Labeled continue

In some languages, you can actually specify a label for a continue statement. C doesn’t allow it, but you can easily use goto instead.

To show the issue, check out continue in this nested loop:

for (int i = 0; i < 3; i++) {
    for (int j = 0; j < 3; j++) {
        printf("%d, %d\n", i, j);
        continue;   // Always goes to next j
    }
}

As we see, that continue, like all continues, goes to the next iteration of the nearest enclosing loop. What if we want to continue in the next loop out, the loop with i?

Well, we can break to get back to the outer loop, right?

for (int i = 0; i < 3; i++) {
    for (int j = 0; j < 3; j++) {
        printf("%d, %d\n", i, j);
        break;     // Gets us to the next iteration of i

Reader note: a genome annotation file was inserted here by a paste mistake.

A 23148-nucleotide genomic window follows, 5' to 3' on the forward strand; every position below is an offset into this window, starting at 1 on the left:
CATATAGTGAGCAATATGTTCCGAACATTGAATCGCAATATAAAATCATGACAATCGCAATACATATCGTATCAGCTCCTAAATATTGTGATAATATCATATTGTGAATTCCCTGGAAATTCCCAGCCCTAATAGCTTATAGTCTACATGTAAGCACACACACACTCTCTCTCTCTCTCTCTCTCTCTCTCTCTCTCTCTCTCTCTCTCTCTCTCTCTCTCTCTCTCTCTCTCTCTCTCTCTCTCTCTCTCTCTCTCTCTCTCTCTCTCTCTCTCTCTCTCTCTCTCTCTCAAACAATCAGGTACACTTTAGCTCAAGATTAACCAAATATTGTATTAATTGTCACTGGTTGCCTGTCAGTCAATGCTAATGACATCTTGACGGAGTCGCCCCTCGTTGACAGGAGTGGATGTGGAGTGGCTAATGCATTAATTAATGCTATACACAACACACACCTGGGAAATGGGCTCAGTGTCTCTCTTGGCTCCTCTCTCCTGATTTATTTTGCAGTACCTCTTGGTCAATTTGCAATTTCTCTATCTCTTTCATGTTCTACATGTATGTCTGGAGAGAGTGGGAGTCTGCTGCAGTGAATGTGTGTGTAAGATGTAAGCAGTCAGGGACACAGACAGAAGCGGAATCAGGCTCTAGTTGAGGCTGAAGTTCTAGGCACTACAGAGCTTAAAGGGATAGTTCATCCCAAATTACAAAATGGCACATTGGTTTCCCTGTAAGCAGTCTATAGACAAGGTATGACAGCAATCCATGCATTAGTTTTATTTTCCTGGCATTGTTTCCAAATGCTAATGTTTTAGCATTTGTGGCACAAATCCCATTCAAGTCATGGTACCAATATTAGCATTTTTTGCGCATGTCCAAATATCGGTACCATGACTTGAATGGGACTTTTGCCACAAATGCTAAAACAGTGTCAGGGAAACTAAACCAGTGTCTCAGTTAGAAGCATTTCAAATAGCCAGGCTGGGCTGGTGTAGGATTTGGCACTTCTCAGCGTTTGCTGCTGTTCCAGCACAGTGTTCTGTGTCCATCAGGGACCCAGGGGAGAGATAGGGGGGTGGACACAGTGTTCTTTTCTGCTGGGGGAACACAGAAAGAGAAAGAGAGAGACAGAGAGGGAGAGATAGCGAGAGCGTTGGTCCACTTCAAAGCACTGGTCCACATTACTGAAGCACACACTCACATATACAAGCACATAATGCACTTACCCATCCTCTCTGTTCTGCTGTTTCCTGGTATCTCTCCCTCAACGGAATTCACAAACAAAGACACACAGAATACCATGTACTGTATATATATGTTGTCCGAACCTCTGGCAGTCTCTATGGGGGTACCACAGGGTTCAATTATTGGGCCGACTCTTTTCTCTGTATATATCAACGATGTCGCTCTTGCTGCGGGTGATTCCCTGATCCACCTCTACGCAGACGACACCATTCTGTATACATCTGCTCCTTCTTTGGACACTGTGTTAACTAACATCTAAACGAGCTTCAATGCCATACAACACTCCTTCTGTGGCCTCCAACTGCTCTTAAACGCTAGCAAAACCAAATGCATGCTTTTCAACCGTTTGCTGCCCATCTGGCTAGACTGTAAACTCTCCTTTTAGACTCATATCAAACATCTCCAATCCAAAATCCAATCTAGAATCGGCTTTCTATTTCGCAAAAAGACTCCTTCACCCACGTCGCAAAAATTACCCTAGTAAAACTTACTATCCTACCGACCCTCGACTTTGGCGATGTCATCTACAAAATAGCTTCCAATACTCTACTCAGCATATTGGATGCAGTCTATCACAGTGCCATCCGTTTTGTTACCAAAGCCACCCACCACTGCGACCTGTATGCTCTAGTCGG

}
}

That gets us two levels of nested loop. But then if we nest another loop, we’re out of options. What about this, where we don’t have any statement that will get us out to the next iteration of i?

for (int i = 0; i < 3; i++) {
    for (int j = 0; j < 3; j++) {
        for (int k = 0; k < 3; k++) {
            printf("%d, %d, %d\n", i, j, k);

            continue;  // Gets us to the next iteration of k
            break;     // Gets us to the next iteration of j
            ????;      // Gets us to the next iteration of i???

        }
    }
}

The goto statement offers us a way!

    for (int i = 0; i < 3; i++) {
        for (int j = 0; j < 3; j++) {
            for (int k = 0; k < 3; k++) {
                printf("%d, %d, %d\n", i, j, k);

                goto continue_i;   // Now continuing the i loop!!
            }
        }
continue_i: ;
    }

We have a ; at the end there—that’s because you can’t have a label pointing to the plain end of a compound statement (or before a variable declaration).

Bailing Out

When you’re super nested in the middle of some code, you can use goto to get out of it in a manner that’s often cleaner than nesting more ifs and using flag variables.